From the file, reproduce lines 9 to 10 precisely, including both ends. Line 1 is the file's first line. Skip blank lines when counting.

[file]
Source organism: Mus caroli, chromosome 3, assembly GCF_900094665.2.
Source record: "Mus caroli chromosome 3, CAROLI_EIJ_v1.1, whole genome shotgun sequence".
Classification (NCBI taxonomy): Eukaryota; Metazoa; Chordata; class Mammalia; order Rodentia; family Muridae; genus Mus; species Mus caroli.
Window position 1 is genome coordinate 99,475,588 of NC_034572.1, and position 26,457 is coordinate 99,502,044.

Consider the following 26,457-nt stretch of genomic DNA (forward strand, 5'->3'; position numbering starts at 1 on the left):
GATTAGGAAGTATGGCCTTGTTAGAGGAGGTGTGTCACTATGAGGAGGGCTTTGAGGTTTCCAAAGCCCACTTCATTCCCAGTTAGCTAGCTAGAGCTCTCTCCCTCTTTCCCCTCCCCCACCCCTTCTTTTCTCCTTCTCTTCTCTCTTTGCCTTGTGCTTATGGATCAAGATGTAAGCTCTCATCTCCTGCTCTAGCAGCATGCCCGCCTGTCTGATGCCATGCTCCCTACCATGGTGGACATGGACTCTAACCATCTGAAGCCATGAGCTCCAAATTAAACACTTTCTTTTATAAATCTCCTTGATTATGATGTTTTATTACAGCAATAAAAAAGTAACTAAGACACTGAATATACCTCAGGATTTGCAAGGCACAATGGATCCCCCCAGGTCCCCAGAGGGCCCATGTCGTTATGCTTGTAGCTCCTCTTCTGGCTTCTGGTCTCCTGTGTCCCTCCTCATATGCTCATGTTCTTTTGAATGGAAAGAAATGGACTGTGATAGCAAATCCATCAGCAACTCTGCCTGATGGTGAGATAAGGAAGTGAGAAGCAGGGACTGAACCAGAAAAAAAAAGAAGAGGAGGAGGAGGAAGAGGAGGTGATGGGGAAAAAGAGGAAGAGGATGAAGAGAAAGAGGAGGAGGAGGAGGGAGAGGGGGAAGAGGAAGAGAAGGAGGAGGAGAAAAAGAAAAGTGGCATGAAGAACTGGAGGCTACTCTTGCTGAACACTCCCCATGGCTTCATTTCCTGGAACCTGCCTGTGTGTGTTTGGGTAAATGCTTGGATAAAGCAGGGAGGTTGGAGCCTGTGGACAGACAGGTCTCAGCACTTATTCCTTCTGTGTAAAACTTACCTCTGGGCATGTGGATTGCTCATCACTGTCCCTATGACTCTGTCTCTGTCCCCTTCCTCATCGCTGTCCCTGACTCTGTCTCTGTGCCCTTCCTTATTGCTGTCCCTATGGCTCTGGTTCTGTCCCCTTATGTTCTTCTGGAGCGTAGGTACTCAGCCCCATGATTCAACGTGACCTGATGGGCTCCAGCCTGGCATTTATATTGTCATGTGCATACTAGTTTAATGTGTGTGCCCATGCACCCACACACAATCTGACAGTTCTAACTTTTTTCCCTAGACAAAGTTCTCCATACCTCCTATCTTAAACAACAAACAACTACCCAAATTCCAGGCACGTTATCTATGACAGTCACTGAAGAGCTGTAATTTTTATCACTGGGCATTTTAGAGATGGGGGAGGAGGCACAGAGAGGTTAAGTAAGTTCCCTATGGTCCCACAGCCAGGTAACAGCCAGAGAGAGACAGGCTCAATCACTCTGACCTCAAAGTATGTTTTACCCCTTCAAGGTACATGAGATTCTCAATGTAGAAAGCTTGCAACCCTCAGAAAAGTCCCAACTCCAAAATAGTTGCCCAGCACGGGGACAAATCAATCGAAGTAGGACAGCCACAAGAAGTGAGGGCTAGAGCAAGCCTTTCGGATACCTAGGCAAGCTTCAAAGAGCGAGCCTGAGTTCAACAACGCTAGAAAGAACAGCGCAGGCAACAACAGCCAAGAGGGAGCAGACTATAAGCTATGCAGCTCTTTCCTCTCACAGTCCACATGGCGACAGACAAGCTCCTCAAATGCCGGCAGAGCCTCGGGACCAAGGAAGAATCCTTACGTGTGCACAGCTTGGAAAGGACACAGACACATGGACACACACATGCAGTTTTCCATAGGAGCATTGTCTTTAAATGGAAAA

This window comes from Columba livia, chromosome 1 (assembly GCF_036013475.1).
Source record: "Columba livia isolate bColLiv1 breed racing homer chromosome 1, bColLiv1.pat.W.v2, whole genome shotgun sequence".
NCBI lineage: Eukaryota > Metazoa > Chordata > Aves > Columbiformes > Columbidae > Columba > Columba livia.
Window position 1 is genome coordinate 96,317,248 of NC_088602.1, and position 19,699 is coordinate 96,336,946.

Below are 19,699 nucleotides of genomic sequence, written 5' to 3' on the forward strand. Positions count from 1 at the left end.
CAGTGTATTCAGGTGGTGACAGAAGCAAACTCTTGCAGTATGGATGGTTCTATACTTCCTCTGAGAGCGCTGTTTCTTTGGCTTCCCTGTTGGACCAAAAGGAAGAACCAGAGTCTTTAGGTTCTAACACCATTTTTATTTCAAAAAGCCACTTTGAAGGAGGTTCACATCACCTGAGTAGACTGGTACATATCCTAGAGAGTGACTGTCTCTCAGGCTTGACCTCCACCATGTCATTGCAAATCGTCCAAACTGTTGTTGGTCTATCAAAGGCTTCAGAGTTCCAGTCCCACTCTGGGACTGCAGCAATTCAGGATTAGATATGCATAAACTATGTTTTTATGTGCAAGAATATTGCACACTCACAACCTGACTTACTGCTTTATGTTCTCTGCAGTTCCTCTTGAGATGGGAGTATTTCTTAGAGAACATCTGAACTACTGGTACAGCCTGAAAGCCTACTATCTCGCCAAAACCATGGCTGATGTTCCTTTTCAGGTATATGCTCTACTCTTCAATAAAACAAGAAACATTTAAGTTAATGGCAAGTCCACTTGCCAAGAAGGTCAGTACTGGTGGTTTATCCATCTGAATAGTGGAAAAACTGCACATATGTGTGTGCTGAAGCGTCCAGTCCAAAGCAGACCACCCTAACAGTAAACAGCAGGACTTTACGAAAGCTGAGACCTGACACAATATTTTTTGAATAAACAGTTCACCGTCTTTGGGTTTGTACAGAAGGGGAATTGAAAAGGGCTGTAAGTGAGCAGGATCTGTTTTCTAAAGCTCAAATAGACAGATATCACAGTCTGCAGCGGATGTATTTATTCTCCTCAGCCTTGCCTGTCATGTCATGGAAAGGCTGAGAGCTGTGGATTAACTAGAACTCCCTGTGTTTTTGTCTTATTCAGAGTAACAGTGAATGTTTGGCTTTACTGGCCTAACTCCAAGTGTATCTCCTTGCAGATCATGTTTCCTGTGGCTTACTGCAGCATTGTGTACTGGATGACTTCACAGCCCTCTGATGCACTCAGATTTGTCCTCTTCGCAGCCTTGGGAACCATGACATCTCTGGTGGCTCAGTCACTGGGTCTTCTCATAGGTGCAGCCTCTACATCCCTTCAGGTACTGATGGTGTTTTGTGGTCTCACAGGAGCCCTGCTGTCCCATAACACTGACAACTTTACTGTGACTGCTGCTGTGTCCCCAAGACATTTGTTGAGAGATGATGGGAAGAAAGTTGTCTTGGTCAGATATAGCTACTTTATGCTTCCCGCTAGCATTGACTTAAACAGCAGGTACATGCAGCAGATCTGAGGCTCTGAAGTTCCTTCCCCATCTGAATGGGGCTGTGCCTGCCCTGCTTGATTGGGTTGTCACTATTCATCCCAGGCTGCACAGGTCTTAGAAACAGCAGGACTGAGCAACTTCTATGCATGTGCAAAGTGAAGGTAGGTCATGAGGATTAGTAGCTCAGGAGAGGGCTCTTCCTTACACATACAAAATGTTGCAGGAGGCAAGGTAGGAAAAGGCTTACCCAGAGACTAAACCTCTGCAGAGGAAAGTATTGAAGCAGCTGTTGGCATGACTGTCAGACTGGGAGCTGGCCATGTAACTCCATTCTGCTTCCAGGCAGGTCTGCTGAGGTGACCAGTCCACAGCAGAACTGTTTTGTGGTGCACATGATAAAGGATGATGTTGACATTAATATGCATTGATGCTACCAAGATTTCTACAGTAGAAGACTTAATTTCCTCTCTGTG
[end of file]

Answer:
NCBI lineage: Eukaryota > Metazoa > Chordata > Aves > Columbiformes > Columbidae > Columba > Columba livia.
Window position 1 is genome coordinate 96,317,248 of NC_088602.1, and position 19,699 is coordinate 96,336,946.